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Summary

  • From Saturday 1 December 2018, water restrictions and the associated tariffs will be lowered from Level 5 to Level 3 recovery restrictions, which includes increasing the daily usage from 70 litres per person per day to 105 litres per person per day; or from 500 million litres to 650 million litres of collective usage per day
  • Tariffs will also be lowered to Level 3. If for example residents use less than 6 000 litres per month (Step 1) they can expect to pay 35,5% less
  • This decision follows on from the National Department of Water and Sanitation’s latest water assessment
  • Restrictions remain on a fairly strict recovery level as a precaution to deal with rainfall uncertainty in 2019 and 2020
  • We encourage Cape Town’s water ambassadors to maintain their water-wise approach during the recovery phase and as the metro moves towards becoming a more water-sensitive city in the near future
  • The 40% restriction on water usage applicable to businesses has been removed but the sector is strongly encouraged to continue implementing and investigating the further efficient use of water in their operations

The City of Cape Town’s water users can expect a considerable reduction in the cost of water to be reflected in their municipal invoices from next month. This is due to the lowering of water restrictions from Level 5 to Level 3 recovery restrictions from Saturday1 December 2018.

The City views 2019 as a recovery year after having successfully emerged from the unprecedented drought.

This decision to lower restrictions comes after a meeting between the National Department of Water and Sanitation and the water users of the Western Cape Water Supply System, namely the agricultural sector, Western Cape Government, municipalities and the Cape Town metro regarding the water assessment for the year ahead.

Based on National Government’s assessment of the hydrological year, a saving of between 10% and 20% for urban water users has been proposed. However, the City has decided to implement a more cautious 30% saving to help with the recovery of the dams and to cater for the uncertainty that exists around rainfall volumes and frequency in 2019.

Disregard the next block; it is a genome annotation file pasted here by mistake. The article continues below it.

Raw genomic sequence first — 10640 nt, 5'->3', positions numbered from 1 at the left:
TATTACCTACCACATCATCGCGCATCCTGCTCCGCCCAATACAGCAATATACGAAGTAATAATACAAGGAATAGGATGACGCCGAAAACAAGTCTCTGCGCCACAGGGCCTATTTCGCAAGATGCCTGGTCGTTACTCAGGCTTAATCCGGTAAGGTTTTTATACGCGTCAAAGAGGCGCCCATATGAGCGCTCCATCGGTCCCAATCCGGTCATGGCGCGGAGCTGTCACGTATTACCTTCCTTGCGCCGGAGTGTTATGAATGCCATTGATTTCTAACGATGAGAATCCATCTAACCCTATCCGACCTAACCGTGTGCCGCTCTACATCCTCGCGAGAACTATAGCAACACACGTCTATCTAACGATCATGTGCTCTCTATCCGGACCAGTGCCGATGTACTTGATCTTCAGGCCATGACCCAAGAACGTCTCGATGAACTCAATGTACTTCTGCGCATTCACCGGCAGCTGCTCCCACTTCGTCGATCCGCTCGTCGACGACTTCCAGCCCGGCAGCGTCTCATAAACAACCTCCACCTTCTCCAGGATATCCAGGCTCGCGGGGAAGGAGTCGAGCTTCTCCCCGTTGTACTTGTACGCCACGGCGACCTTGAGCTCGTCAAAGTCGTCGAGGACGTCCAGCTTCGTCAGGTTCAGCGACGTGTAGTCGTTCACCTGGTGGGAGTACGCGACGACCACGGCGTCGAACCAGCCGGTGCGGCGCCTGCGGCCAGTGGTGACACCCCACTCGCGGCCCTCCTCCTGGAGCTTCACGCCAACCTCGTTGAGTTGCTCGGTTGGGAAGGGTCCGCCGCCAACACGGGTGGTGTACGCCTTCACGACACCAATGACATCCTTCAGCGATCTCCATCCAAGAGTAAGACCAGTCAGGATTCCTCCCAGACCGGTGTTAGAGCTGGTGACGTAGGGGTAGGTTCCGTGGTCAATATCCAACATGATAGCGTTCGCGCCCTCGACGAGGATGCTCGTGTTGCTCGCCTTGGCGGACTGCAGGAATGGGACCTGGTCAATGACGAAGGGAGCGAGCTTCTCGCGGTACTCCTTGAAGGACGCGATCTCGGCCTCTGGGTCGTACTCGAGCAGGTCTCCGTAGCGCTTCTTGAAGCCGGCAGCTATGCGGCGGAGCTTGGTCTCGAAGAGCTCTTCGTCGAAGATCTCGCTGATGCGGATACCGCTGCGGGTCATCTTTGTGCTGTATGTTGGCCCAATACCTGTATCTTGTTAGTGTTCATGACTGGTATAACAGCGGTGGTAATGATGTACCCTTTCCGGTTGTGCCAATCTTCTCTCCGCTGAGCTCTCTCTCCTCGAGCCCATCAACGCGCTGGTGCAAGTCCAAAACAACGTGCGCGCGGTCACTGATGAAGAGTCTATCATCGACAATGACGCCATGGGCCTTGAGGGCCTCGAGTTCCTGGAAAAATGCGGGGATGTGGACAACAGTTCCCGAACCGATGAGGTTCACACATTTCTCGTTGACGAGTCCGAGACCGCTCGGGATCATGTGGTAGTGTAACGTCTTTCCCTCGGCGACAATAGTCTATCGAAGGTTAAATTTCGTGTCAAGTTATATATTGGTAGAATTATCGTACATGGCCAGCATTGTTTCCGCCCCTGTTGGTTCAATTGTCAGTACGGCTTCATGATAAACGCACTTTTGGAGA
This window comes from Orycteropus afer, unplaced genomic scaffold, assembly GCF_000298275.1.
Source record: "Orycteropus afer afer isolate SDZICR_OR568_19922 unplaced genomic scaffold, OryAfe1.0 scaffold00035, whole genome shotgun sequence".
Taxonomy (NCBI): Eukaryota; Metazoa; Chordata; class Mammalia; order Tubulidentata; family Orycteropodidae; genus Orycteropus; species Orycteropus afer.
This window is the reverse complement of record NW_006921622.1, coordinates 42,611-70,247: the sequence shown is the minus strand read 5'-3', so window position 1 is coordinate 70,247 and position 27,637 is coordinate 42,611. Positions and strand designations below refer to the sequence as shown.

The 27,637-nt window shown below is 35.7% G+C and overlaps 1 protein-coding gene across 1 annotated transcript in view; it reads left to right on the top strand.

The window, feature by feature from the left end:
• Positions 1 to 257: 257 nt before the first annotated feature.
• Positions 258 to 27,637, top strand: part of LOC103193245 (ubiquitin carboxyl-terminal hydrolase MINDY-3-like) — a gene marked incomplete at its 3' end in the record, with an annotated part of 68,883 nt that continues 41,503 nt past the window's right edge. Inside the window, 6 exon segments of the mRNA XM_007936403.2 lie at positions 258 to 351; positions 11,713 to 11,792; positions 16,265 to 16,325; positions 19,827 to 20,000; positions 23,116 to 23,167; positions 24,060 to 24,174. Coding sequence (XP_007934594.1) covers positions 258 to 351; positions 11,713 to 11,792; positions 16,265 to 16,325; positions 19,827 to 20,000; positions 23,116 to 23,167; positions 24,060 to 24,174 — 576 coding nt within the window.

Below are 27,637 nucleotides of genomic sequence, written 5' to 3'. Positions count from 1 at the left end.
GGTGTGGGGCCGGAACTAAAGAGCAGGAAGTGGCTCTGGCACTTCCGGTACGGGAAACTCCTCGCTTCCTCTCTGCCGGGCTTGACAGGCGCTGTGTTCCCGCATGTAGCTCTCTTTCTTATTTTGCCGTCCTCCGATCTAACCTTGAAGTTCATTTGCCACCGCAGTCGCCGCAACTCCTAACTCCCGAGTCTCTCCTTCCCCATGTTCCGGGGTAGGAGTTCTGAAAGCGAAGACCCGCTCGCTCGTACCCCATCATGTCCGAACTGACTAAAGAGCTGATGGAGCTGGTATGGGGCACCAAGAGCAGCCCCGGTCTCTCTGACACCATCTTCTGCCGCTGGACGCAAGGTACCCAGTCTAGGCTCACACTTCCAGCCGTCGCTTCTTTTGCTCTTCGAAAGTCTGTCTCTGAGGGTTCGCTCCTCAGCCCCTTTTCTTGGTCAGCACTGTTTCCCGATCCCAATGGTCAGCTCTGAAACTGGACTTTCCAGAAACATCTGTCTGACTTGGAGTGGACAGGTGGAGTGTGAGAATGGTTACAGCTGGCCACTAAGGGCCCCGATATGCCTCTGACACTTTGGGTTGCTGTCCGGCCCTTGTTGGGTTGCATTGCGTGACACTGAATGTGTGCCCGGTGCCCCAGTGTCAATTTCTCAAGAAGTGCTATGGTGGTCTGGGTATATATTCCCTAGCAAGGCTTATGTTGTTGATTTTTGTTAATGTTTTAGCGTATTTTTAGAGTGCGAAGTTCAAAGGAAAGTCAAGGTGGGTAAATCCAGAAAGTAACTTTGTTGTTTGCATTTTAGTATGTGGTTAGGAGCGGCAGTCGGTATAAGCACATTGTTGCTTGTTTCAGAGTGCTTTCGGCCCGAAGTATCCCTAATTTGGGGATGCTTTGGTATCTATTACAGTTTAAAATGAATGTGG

‘I want to thank all the residents, officials, and visitors to Cape Town who played their part in helping us get through one of the worst droughts this city has ever seen. While the drought is not yet over, we have seen that there is room to bring some relief to our residents. I know it has been tough and I hope that this reduction in tariffs will bring some comfort over the festive season. We will still need to be water-wise though, as we do not know what the next rainy season holds.

‘We are no longer in a period of extreme scarcity, but it does not mean that we should forego some of the great water-wise ways that we have made a part of our daily lives – and for which we have become world famous. We are situated in a water-scarce region and the water-wise efforts and ways to diversify and augment our water supply should and will continue.

‘If one looks at international drought experience, water restrictions are either implemented too late or lifted too early. Hence our decision to take a conservative approach to the recovery while we continue to monitor the situation,’ said the City’s Executive Mayor, Alderman Dan Plato.

The City’s Mayoral Committee Member for Informal Settlements, Water and Waste Services; and Energy, Councillor Xanthea Limberg added: ‘We see 2019 as a recovery year after having successfully emerged from the severe and unprecedented drought. Based on our own assessment, we are following a conservative approach in the light of rainfall uncertainty over the coming two years. These Level 3 recovery restrictions are also a measure to help support the great change we have seen in the relationship that we have with water while, at the same time, providing some financial relief to residents and businesses. This is not only a period of recovery for our dams, but also for our economy as a whole as well as for our residents and businesses who truly made huge sacrifices to help us get Cape Town through the drought.’

Due to the extreme economic and rural hardship that has been suffered as a result of the drought, the agricultural sector will only reduce water usage by 10% as it too enters a period of recovery. The City fully supports this move as the agricultural sector also supported the City as an urban water user during the height of the drought.

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